The Rewind Button is a group blogging project instigated by Rachel Tynan. As part of her New Years’ Resolutions for 2012, she set out to listen to Rolling Stone’s top 50 albums of all time. I thought it would be fun if a group of bloggers listened to the same albums at the same time, then posted their reactions. Starting today, we’re going through the Top 40 and will be continuing with a new album every Thursday. Want to join in? We’d love to have you. Email me if you have a blog, or just offer up your two cents in my comments area below.
This week: Exile on Main St. (1972)
Last week, fellow blogger Rachel Doerksen wrote something funny about Marvin Gaye’s album.
I was ready for a full set of “whoa Rachel, why has it taken you this long to listen to this album?” Instead I got “whoa Rachel did you really just skip a song titled save the children?”
That’s how I feel about many of the albums on the list…that I’m waiting to be blown away by “the album that got away.” I imagine it would feel that way to see Ghostbusters for the first time in 2012. “Zuul, Keymaster, GOZER – where have you been all my life!?”
Alas…Exile on Main St shall stay in exile, at least for me.
The blues is not my co-pilot. I’ve never liked it, and I can’t imagine I ever will. I find it monotonous, masculine and masturbatory. The only Exile on Main St song I enjoyed to any degree was Sweet Virginia, because it sounded like you were eavesdropping on a casual house party and the singalong felt authentic. The oppressive heat rippling in through the open kitchen door was almost palpable. And that’s pretty awesome, considering they recorded it in France.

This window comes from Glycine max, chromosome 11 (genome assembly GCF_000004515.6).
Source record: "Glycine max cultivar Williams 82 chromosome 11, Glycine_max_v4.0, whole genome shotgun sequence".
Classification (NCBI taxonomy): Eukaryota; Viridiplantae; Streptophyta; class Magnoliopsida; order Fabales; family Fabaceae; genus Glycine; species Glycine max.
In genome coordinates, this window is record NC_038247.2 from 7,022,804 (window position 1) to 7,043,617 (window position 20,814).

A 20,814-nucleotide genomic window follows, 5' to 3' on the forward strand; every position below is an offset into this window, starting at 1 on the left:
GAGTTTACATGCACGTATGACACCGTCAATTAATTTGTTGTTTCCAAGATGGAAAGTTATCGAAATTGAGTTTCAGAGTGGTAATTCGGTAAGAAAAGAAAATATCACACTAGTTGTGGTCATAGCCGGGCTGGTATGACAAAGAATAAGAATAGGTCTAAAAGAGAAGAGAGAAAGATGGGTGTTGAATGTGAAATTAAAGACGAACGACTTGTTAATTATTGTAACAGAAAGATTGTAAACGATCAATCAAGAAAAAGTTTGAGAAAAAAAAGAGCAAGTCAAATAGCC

As for the rest of the album – I can’t even be bothered to carefully dissect it like some kind of jeans-with-blazer-wearing rock n’ roll academic because it’s just that aurally annoying.
The mix. THE MIX. It’s positively obnoxious, with horns and piano and a basic roadhouse drum beat regularly drowning out Mick Jagger’s vocals. I feel like I could stride into any given bar with blinking neon signs, motorbikes parked outside and an overripe blonde slut grooving alone on the dance floor and the band inside would be indistinguishable from this mess. And yet this is the 7th greatest album of all time, according to Rolling Stone?
Now, in case you’re wondering how the rankings came to be, here’s Rolling Stone’s description of the process:
An eclectic and stellar panel of experts — including the Rolling Stone editors, Fats Domino, Flea and Britney Spears — voted on the following albums, by everyone from Abba to ZZ Top, from Robert Johnson to the White Stripes, in 2003.
I suppose, as someone who grew up in the ’80s and ’90s, I’m a bit miffed that every album we’ve heard so far was released in the ’60s and ’70s. For the record (or the CD, as it were) there are newer offerings in the top 500 – artists like No Doubt, Madonna and Pearl Jam. I know we should respect our elders, but it begs the question: is older automatically better?
Or do you think those ragged antiques Richards and Jagger just got extra points because their band bears the same name as the magazine, hmmm?
Listen along! Next week we’ll be chatting about: London Calling, The Clash
Who else rewound Exile on Main St.?